Drinking enough water throughout the day is a more important source of energy than most people realize. Having a glass of water when you first wake up is a great way to kick-start the day. Fluids help deliver nutrients and oxygen to your cells, protect tissues and the body’s organs, and are essential for digestion, circulation, eliminating waste, and maintaining body temperature. Fatigue is one of the key symptoms of dehydration and, according to the Cleveland Clinic, not getting adequate fluids can leave you feeling confused, cranky, and anxious. The National Academies of Sciences, Engineering, and Medicine recommends that men get approximately 3.7 liters of water each day and women get approximately 2.7 liters, but how much you should drink depends on your size and activity levels, too. And water doesn’t all have to come from a bottle—vegetables and other fluids like tea, coffee, and milk also count.
  • “Staying consistently hydrated is critical for energy,” Burns says. “It’s especially important for athletes who are training hard in endurance sports. Losing just 2 percent of your body weight loss in water during training or an event can lead to decreased performance and cognition.”
For athletes and active people who need to replenish electrolytes, but don’t want a sports drink full of sugar, UCAN Hydrate is a zero-calorie electrolyte powder that you can add to water to prevent dehydration.

More Ways to Get a Quick Energy Boost

You’ll still need a quick boost of energy sometimes. That’s when you’re likely to turn to caffeine or certain energy drinks to pull you through. These don’t technically boost energy levels either—some may just be blocking your fatigue with stimulants, which also increase your heart rate. Fortunately, there are more effective ways to get a natural pick-me-up.

An outdoor walk: Get up from your desk and away from the screen for a short walk outside; the sunlight and vitamin D can also help energize you. A study in the journal Fatigue: Biomedicine, Health & Behavior found that low-to-moderate-intensity exercise after 20 minutes or more decreases fatigue, while another study at the University of Georgia showed that 10 minutes of low-to-moderate-intensity stair walking gave participants more energy than 50 mg of caffeine. There’s nothing like a change of scenery and some fresh air to get your blood flowing.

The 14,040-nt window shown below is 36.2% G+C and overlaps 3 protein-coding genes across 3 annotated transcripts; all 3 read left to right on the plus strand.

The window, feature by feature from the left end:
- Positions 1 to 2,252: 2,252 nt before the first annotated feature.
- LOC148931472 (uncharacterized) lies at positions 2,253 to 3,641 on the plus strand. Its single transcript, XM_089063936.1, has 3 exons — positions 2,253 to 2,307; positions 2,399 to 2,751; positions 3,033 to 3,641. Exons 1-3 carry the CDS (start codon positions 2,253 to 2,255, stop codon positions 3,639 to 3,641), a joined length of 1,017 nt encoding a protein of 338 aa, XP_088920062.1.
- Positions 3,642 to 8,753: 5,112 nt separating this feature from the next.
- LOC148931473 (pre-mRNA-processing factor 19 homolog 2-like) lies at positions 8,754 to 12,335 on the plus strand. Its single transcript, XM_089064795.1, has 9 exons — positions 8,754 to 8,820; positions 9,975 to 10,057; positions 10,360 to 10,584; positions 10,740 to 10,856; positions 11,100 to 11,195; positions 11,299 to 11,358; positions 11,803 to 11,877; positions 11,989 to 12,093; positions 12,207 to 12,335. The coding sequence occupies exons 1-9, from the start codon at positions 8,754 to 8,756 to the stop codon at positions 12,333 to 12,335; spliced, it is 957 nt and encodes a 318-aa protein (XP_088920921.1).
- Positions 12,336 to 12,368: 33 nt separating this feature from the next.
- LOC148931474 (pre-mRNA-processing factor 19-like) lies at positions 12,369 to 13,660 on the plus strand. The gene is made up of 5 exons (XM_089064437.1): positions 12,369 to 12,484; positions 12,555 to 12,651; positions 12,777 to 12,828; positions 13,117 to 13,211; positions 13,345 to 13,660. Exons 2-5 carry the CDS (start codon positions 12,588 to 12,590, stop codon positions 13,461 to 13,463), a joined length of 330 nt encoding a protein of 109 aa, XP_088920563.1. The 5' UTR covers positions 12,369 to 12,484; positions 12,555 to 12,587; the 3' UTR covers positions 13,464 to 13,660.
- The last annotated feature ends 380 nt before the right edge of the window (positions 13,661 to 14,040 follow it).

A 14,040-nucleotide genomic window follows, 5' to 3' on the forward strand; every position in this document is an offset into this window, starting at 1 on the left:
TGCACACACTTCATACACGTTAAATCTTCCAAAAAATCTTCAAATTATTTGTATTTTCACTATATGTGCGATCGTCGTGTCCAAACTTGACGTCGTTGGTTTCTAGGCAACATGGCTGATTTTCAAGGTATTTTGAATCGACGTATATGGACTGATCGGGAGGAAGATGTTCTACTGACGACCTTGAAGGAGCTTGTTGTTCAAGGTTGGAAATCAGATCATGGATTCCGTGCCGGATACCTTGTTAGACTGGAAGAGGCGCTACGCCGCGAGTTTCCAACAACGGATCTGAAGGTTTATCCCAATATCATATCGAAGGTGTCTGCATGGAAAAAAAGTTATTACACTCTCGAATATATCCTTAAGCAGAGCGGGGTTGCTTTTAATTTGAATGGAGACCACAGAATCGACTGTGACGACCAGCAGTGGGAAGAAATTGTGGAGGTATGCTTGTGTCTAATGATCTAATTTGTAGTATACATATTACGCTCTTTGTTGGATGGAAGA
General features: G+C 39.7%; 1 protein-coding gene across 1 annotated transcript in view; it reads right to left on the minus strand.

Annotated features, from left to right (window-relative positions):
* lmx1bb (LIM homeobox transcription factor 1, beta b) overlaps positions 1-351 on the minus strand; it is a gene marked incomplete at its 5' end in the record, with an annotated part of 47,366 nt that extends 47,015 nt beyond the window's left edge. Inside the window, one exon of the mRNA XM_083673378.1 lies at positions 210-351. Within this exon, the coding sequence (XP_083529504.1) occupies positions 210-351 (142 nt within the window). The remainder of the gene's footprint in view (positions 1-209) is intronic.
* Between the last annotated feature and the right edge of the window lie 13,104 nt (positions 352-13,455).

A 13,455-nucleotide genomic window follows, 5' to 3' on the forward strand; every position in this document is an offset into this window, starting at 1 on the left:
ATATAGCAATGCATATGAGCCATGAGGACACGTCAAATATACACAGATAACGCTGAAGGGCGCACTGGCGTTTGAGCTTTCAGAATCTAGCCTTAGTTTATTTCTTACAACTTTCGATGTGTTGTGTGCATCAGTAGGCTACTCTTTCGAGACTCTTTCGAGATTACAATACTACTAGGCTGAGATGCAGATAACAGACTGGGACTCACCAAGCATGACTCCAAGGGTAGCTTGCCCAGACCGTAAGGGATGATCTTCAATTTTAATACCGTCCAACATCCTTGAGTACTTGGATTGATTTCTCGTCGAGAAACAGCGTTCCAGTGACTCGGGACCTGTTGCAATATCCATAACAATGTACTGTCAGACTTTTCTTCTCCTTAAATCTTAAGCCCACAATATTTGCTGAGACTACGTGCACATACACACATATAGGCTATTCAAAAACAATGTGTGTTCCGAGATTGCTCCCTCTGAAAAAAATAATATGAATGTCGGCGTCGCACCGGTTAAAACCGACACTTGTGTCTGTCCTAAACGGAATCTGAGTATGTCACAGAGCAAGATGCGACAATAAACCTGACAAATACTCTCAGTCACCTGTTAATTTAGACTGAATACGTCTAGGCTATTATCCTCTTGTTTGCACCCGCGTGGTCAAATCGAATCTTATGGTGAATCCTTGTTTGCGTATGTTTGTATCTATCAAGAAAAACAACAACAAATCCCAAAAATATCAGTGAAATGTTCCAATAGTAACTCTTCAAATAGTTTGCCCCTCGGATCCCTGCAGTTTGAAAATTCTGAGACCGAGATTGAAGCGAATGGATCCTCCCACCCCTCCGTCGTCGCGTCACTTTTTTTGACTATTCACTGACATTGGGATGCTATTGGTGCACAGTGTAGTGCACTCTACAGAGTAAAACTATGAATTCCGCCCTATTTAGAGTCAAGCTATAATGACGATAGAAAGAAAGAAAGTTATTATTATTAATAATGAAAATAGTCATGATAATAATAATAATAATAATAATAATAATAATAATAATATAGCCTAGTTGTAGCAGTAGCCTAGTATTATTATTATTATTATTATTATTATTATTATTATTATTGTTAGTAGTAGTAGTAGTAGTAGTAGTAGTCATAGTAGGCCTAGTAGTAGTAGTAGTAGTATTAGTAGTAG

Deep breathing: A few minutes of breathing exercises, like box breathing (inhaling slowly for a count of four, holding your breath for a count of four, then slowly exhaling through your mouth for four more seconds) can clear your mind while it calms your respiratory and cardiovascular systems. To get your energy flowing again, Burns recommends the 4-7-8 technique (breathe in for four seconds, hold the breath for seven seconds, exhale for eight seconds). There are a variety of apps with guided deep breathing that you can find on your smartphone.

A quick snack nap: You may have heard about coffee naps (drinking coffee before a short nap), but what about snack naps? If you can rest for 10 minutes and then eat a small, energy-boosting snack, it’s a good way to get more energy to power through the rest of your day. Don’t sleep too long, though—studies show that a 30-minute nap may result in lingering drowsiness—and make sure the snack isn’t high in sugar. When you wake up, a low-sugar UCAN Energy Bar or UCAN Energy Mix can help you get going again and provide a sustained energy boost. “These are both great smart carb choices to keep energy stable over time,” says Yeckel.

Peppermint or green tea: Some teas can boost energy levels without any (or little) caffeine. Peppermint tea, for example, may perk you up—the compounds in peppermint have shown to reduce mental fatigue, according to one study. Green tea, which contains only a small amount of caffeine, when combined with a healthy, blood-sugar-stabilizing snack, helps promote calm as well as balanced cortisol levels without causing blood sugar fluctuations,” Burns says. Try one of these simple moves the next time your energy is lagging to perk you up without the crash of a sugary snack or a caffeine-laden beverage.